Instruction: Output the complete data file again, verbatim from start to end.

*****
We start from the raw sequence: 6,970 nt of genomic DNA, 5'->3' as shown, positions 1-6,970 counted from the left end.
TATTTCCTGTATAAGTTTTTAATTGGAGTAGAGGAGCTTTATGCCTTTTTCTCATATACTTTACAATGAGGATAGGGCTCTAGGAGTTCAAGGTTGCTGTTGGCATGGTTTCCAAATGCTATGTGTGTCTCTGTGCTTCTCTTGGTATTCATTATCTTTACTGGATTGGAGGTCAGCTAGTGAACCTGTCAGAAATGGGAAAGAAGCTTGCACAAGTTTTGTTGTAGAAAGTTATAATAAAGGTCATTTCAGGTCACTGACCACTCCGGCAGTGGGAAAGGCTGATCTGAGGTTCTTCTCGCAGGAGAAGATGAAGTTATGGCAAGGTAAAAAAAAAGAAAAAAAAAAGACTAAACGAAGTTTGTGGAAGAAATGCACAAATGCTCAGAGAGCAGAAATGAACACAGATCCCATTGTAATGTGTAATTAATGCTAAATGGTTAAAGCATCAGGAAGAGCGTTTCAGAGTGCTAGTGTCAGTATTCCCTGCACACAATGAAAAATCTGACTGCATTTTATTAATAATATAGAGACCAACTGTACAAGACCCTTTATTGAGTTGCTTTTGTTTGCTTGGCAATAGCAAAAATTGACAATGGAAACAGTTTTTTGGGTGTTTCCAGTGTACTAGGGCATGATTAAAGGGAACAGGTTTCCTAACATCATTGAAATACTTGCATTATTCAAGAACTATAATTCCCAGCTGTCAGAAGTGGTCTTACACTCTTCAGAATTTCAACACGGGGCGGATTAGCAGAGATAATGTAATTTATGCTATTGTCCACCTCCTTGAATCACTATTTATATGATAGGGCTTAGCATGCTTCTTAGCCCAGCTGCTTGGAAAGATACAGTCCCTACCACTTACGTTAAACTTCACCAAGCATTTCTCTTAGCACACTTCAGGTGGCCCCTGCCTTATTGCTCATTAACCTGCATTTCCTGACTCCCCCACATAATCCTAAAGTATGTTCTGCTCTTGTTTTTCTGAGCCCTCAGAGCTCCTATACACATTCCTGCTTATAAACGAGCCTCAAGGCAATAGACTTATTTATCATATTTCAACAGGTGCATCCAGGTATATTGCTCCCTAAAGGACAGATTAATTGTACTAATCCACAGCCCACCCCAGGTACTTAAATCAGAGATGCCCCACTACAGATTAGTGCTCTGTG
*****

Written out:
We start from the raw sequence: 6,970 nt of genomic DNA, 5'->3' as shown, positions 1-6,970 counted from the left end.
TATTTCCTGTATAAGTTTTTAATTGGAGTAGAGGAGCTTTATGCCTTTTTCTCATATACTTTACAATGAGGATAGGGCTCTAGGAGTTCAAGGTTGCTGTTGGCATGGTTTCCAAATGCTATGTGTGTCTCTGTGCTTCTCTTGGTATTCATTATCTTTACTGGATTGGAGGTCAGCTAGTGAACCTGTCAGAAATGGGAAAGAAGCTTGCACAAGTTTTGTTGTAGAAAGTTATAATAAAGGTCATTTCAGGTCACTGACCACTCCGGCAGTGGGAAAGGCTGATCTGAGGTTCTTCTCGCAGGAGAAGATGAAGTTATGGCAAGGTAAAAAAAAAGAAAAAAAAAAGACTAAACGAAGTTTGTGGAAGAAATGCACAAATGCTCAGAGAGCAGAAATGAACACAGATCCCATTGTAATGTGTAATTAATGCTAAATGGTTAAAGCATCAGGAAGAGCGTTTCAGAGTGCTAGTGTCAGTATTCCCTGCACACAATGAAAAATCTGACTGCATTTTATTAATAATATAGAGACCAACTGTACAAGACCCTTTATTGAGTTGCTTTTGTTTGCTTGGCAATAGCAAAAATTGACAATGGAAACAGTTTTTTGGGTGTTTCCAGTGTACTAGGGCATGATTAAAGGGAACAGGTTTCCTAACATCATTGAAATACTTGCATTATTCAAGAACTATAATTCCCAGCTGTCAGAAGTGGTCTTACACTCTTCAGAATTTCAACACGGGGCGGATTAGCAGAGATAATGTAATTTATGCTATTGTCCACCTCCTTGAATCACTATTTATATGATAGGGCTTAGCATGCTTCTTAGCCCAGCTGCTTGGAAAGATACAGTCCCTACCACTTACGTTAAACTTCACCAAGCATTTCTCTTAGCACACTTCAGGTGGCCCCTGCCTTATTGCTCATTAACCTGCATTTCCTGACTCCCCCACATAATCCTAAAGTATGTTCTGCTCTTGTTTTTCTGAGCCCTCAGAGCTCCTATACACATTCCTGCTTATAAACGAGCCTCAAGGCAATAGACTTATTTATCATATTTCAACAGGTGCATCCAGGTATATTGCTCCCTAAAGGACAGATTAATTGTACTAATCCACAGCCCACCCCAGGTACTTAAATCAGAGATGCCCCACTACAGATTAGTGCTCTGTG